"While environmental economics is still in its infancy in India, it has gained immense popularity in the U.S.A. And Europe." (Webwatch 2006) These individuals would help to ensure that such infrastructure(s) are more of an asset to the country and would continue to provide benefits environmentally as well as financially to each region.

Bankers...

...

No longer would these impoverished citizens be cast as 'at the bottom' but on an equal footing with the other developed nations around the world.

"Ferguson reminds us in an essay entitled "Decomposing Modernity: History and Hierarchy after Development," has long cast Africans as being not merely "at the bottom," but also "at the beginning" of a developmental process that would, one day, allow them to rise. "For those at the bottom of the global hierarchy," Ferguson writes, "the message was clear: Wait, have patience; your turn will come." (West 2006-page 153)

The citizens of Africa have heard that message and now must realize that through their own power, ambition and initiative they too can become members of the worldwide 'developed' country fraternity.

"Ferguson suggests that "none of the impoverished nations of the world are truly 'sovereign' or 'independent,' and nowhere do we find a true 'national economy.'" to suggest otherwise, Ferguson tells us, is to obscure the operative dynamics of the global economy. Africa's present-day marginalization, he asserts, is indeed the product of specific kinds of economic and political relations forged across national boundaries." (West 2006-page 154)

No longer can Africans accept that their nation will always be impoverished, will always be controlled by colonial powers or that they have now power to establish their own 'developed' status as a country.

Their only obstacles are the ones made by themselves, and they have the power to overcome those obstacles. No longer would anthropologists such as Ferguson be able to condemn the government, or colonial influence, for the failure of African development. Instead, the Africans would be able to show that they to belong to the brotherhood of 'development'.

No longer would Ferguson have the luxury of touting the "myth of modernization'. His book, "according to Ferguson, is about the modernization myth, and what happens when it is turned upside down, shaken, and shattered." (Pritchett 2000-page 150)

If the citizens of Africa can realize their true potential no longer would the myth be shattered or broken, no matter what Ferguson believes.

Works Cited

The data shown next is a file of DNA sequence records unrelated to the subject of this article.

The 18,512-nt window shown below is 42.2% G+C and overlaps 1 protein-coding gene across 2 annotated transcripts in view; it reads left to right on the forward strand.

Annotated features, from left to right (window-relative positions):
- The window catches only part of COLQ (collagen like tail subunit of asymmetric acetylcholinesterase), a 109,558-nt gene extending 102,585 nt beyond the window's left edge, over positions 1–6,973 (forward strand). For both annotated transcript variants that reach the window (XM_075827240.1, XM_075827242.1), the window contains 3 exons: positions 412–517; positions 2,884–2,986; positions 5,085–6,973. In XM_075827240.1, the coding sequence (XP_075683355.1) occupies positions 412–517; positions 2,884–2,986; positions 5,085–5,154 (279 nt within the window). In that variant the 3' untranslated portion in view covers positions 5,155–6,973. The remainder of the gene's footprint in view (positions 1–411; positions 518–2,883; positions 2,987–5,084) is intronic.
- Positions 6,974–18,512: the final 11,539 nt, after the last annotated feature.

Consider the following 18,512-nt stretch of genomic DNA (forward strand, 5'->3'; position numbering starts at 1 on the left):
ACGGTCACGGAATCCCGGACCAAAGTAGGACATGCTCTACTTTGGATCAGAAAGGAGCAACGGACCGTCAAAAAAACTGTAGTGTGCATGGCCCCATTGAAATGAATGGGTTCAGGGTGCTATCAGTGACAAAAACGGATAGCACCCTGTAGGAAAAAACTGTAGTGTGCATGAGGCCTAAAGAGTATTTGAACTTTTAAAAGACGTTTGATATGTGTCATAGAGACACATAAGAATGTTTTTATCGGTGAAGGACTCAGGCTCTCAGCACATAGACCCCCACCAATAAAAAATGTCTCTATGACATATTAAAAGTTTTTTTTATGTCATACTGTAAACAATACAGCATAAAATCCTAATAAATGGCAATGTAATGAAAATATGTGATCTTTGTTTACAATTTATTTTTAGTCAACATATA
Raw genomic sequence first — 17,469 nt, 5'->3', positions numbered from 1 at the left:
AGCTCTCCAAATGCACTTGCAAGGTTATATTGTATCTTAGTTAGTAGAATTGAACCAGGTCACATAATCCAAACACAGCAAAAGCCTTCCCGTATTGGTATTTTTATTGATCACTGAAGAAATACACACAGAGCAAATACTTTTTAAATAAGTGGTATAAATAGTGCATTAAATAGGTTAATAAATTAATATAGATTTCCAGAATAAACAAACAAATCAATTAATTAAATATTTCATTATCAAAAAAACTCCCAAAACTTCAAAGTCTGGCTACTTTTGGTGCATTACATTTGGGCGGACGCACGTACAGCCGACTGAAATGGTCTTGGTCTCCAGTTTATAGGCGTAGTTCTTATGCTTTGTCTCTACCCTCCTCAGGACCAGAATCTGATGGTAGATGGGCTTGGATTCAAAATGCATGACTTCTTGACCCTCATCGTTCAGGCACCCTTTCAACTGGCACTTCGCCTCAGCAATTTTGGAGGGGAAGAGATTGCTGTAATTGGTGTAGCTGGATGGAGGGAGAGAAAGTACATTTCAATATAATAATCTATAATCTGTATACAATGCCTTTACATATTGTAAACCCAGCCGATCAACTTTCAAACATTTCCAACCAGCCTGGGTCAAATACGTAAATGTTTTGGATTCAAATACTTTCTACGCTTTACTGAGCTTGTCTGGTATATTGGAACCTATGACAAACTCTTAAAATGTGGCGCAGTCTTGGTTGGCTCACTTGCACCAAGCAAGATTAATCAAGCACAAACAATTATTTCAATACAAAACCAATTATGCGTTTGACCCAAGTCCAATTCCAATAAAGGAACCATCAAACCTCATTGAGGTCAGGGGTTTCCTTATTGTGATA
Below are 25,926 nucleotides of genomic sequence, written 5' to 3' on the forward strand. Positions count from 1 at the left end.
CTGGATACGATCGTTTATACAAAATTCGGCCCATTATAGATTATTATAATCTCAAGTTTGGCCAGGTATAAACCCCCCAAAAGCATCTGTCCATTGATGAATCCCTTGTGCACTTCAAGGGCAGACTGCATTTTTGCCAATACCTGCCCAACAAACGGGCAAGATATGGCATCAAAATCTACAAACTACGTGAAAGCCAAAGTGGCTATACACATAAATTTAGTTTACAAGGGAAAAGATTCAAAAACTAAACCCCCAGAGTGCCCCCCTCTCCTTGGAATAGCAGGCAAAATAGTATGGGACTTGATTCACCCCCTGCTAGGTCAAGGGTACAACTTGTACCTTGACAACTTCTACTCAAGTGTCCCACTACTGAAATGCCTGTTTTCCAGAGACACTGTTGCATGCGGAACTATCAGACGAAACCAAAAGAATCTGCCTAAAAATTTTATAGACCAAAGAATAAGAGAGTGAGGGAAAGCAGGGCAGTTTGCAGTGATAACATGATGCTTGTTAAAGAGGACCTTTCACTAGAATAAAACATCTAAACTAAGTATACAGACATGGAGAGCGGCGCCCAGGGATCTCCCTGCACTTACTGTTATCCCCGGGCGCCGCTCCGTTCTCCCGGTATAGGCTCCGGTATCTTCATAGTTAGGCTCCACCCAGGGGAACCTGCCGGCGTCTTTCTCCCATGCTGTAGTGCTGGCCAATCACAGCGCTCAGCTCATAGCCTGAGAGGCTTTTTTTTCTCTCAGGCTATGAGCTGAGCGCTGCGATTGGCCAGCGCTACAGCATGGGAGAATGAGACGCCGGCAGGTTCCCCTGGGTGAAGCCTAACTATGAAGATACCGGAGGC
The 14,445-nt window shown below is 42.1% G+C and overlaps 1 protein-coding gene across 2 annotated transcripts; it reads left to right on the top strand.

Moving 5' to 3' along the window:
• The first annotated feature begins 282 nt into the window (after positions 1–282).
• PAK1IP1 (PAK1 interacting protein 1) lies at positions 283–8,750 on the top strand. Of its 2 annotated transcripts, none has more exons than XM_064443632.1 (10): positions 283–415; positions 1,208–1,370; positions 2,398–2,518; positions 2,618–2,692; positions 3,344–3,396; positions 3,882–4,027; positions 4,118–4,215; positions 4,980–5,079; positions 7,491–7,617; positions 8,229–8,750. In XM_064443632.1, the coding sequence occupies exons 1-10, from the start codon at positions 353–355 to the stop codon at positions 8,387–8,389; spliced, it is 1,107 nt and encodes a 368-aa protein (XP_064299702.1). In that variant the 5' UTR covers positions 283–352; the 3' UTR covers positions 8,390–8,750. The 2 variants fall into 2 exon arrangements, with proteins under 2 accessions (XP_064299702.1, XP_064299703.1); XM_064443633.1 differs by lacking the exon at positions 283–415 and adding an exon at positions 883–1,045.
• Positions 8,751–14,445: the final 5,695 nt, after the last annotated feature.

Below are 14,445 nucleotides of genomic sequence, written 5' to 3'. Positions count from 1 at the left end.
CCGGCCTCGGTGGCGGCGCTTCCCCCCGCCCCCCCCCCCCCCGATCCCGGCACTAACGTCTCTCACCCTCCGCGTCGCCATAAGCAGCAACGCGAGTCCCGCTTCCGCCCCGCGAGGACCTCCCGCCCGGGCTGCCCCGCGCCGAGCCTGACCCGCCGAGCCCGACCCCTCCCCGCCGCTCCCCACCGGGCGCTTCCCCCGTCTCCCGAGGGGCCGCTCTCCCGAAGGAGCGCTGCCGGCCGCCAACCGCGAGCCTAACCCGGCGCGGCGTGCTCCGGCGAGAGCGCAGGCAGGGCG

Bank Group Set to Fund Infrastructure Projects (2007) African Development Bank Group, http://www.afdb.org/portal/page?_pageid=293,174339&_dad=portal&_schema=PORTAL&press_item=12184235&press_lang=us, Accessed March 10, 2007

Baird Private Equity explores India strategies (2007) the Business Journal of Milwaukee, http://milwaukee.bizjournals.com/milwaukee/stories/2007/02/26/daily4.html, Accessed Mar 10, 2007

Development and Change (2002) Institute of Social Studies, Blackwell Publishers, Oxford, UK, Vol. 33, Issue 2, pp 361-379

Macmillan, H. (1996) More Thoughts on the Historiography of Transition on the Zambian Copperbelt., Journal of Southern African Studies, Vol. 22, Issue 2, p 309-312

Piot, C., (2001) Expectations of Modernity: Myths and Meanings of Urban Life on the Zambian Copperbelt, Anthropological Quarterly, Vol. 74 Issue

Pritchett, J.A. (2000) Expectations of Modernity, Anthropological Quarterly, Vol. 33, Issue 1, pp 150-151

Robins, S., (2003) Whose Modernity?, Indigenous Modernities and Land Claims After Apartheid, Development and Change, Vol. 34, Issue 2 pp 265-286

Sharp, J., (2001) Copperbelt and Cape Town: Urban Styles and Urban Connections in Comparative Perspective, Journal of Contemporary African Studies, Vol. 19 Issue

Webwatch: Role of the Environmental Economist (2006), http://www.deccanherald.com/deccanherald/nov162006/dheducation18582420061115.asp, Accessed March 10, 2007

West, H.G., (2006) Global Shadows: Africa in the Neoliberal World Order,…

Sources Used in Documents:

Works Cited

Bank Group Set to Fund Infrastructure Projects (2007) African Development Bank Group, http://www.afdb.org/portal/page?_pageid=293,174339&_dad=portal&_schema=PORTAL&press_item=12184235&press_lang=us, Accessed March 10, 2007

Baird Private Equity explores India strategies (2007) the Business Journal of Milwaukee, http://milwaukee.bizjournals.com/milwaukee/stories/2007/02/26/daily4.html, Accessed Mar 10, 2007

Development and Change (2002) Institute of Social Studies, Blackwell Publishers, Oxford, UK, Vol. 33, Issue 2, pp 361-379

Macmillan, H. (1996) More Thoughts on the Historiography of Transition on the Zambian Copperbelt., Journal of Southern African Studies, Vol. 22, Issue 2, p 309-312